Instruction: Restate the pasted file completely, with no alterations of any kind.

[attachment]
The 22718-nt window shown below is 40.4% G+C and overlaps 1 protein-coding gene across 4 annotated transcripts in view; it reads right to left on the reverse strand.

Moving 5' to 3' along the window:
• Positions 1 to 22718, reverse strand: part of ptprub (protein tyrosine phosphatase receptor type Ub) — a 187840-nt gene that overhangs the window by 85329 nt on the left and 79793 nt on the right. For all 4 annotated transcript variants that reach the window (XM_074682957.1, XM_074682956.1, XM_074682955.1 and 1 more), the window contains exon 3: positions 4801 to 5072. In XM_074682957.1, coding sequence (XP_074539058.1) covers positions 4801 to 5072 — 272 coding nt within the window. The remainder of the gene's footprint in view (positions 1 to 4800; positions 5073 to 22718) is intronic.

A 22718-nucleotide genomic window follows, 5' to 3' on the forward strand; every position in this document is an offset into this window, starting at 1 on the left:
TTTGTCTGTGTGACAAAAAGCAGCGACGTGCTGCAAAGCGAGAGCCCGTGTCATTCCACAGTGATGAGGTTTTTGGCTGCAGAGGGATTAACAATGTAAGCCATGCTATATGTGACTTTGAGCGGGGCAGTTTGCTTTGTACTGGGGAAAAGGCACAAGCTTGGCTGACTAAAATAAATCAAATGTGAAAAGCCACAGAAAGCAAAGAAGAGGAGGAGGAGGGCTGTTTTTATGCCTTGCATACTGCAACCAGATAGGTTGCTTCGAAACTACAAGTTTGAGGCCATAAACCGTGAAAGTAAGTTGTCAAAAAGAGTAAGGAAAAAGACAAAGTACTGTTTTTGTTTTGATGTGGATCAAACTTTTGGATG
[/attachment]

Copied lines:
The 22718-nt window shown below is 40.4% G+C and overlaps 1 protein-coding gene across 4 annotated transcripts in view; it reads right to left on the reverse strand.

Moving 5' to 3' along the window:
• Positions 1 to 22718, reverse strand: part of ptprub (protein tyrosine phosphatase receptor type Ub) — a 187840-nt gene that overhangs the window by 85329 nt on the left and 79793 nt on the right. For all 4 annotated transcript variants that reach the window (XM_074682957.1, XM_074682956.1, XM_074682955.1 and 1 more), the window contains exon 3: positions 4801 to 5072. In XM_074682957.1, coding sequence (XP_074539058.1) covers positions 4801 to 5072 — 272 coding nt within the window. The remainder of the gene's footprint in view (positions 1 to 4800; positions 5073 to 22718) is intronic.

A 22718-nucleotide genomic window follows, 5' to 3' on the forward strand; every position in this document is an offset into this window, starting at 1 on the left:
TTTGTCTGTGTGACAAAAAGCAGCGACGTGCTGCAAAGCGAGAGCCCGTGTCATTCCACAGTGATGAGGTTTTTGGCTGCAGAGGGATTAACAATGTAAGCCATGCTATATGTGACTTTGAGCGGGGCAGTTTGCTTTGTACTGGGGAAAAGGCACAAGCTTGGCTGACTAAAATAAATCAAATGTGAAAAGCCACAGAAAGCAAAGAAGAGGAGGAGGAGGGCTGTTTTTATGCCTTGCATACTGCAACCAGATAGGTTGCTTCGAAACTACAAGTTTGAGGCCATAAACCGTGAAAGTAAGTTGTCAAAAAGAGTAAGGAAAAAGACAAAGTACTGTTTTTGTTTTGATGTGGATCAAACTTTTGGATG